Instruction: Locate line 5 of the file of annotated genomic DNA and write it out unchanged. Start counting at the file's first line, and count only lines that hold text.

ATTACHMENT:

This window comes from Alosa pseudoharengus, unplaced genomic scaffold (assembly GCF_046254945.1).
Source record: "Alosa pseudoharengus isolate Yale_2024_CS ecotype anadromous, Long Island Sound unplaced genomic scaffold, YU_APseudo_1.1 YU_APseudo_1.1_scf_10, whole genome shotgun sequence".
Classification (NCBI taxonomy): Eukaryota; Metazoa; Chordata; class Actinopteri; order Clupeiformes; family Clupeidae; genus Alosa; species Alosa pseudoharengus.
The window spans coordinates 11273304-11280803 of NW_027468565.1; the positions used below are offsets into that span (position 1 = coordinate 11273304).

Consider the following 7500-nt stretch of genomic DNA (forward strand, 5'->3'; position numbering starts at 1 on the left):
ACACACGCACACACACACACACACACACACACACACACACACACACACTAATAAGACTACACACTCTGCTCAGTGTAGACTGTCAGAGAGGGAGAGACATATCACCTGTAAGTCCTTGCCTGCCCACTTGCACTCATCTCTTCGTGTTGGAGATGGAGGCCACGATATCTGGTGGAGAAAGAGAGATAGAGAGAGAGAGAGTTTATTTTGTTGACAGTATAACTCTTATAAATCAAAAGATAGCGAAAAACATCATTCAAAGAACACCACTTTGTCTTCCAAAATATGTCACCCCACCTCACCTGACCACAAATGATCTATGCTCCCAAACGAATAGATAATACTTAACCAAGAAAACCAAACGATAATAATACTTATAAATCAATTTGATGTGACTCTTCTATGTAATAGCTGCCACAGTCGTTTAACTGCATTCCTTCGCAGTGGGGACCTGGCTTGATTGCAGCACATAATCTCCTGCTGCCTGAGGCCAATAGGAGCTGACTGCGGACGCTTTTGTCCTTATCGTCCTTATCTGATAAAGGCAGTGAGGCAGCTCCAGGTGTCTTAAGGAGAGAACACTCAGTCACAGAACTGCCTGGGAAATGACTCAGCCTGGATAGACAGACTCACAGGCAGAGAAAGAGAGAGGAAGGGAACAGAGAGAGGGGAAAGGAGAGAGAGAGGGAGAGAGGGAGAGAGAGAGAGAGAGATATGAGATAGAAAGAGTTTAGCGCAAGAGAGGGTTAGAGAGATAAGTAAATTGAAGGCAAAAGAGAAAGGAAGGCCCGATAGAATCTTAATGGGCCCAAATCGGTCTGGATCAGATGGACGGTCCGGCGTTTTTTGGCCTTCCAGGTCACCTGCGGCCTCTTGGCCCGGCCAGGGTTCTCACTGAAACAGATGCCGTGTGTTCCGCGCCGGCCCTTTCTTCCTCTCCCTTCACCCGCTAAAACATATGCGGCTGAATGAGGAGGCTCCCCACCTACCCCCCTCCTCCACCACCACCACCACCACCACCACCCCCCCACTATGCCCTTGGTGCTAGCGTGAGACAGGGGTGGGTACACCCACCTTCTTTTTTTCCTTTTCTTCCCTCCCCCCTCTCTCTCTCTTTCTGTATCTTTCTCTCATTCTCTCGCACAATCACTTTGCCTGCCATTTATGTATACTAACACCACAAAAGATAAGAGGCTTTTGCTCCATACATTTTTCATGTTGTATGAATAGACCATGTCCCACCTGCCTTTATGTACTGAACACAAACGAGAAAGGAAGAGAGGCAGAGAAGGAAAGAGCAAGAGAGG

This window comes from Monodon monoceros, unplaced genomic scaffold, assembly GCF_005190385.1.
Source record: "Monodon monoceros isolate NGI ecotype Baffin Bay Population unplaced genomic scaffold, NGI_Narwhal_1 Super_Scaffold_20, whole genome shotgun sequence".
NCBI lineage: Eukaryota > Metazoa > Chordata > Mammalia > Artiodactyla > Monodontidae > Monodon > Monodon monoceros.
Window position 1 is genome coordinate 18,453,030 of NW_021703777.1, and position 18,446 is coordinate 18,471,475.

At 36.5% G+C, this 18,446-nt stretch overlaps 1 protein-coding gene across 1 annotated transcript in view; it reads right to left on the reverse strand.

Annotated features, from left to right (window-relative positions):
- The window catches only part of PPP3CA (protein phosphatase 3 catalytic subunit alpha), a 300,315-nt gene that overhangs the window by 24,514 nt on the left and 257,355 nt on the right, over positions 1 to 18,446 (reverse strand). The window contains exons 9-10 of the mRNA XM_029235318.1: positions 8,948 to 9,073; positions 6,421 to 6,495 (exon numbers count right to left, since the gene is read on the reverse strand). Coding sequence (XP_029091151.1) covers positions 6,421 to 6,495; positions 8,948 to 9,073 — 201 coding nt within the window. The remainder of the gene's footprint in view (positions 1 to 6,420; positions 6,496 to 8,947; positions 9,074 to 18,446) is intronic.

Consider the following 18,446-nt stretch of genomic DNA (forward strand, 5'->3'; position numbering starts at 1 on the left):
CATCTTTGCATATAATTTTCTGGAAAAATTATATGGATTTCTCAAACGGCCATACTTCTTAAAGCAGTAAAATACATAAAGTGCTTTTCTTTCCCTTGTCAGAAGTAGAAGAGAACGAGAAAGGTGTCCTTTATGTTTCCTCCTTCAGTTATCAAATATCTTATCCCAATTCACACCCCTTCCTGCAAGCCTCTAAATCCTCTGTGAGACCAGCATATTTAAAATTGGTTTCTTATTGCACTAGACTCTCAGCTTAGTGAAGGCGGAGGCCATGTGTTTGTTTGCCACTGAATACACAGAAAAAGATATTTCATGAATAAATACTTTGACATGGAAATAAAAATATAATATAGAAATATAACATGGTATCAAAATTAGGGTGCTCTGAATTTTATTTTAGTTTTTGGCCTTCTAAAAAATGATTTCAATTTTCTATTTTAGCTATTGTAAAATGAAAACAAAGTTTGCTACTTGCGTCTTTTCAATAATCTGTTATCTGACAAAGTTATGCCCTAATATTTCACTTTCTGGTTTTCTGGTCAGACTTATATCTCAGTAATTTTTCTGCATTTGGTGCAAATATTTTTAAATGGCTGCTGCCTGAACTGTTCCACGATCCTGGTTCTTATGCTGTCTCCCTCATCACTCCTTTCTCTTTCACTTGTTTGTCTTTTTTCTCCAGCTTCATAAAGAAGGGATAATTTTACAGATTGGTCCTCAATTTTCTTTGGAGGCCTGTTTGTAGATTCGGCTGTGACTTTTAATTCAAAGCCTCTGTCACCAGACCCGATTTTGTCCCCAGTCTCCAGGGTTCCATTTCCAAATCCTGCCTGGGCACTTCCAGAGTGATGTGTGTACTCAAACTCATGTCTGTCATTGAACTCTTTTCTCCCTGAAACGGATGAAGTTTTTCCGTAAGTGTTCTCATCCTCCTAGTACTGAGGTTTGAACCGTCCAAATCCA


Consider the following 7500-nt stretch of genomic DNA (forward strand, 5'->3'; position numbering starts at 1 on the left):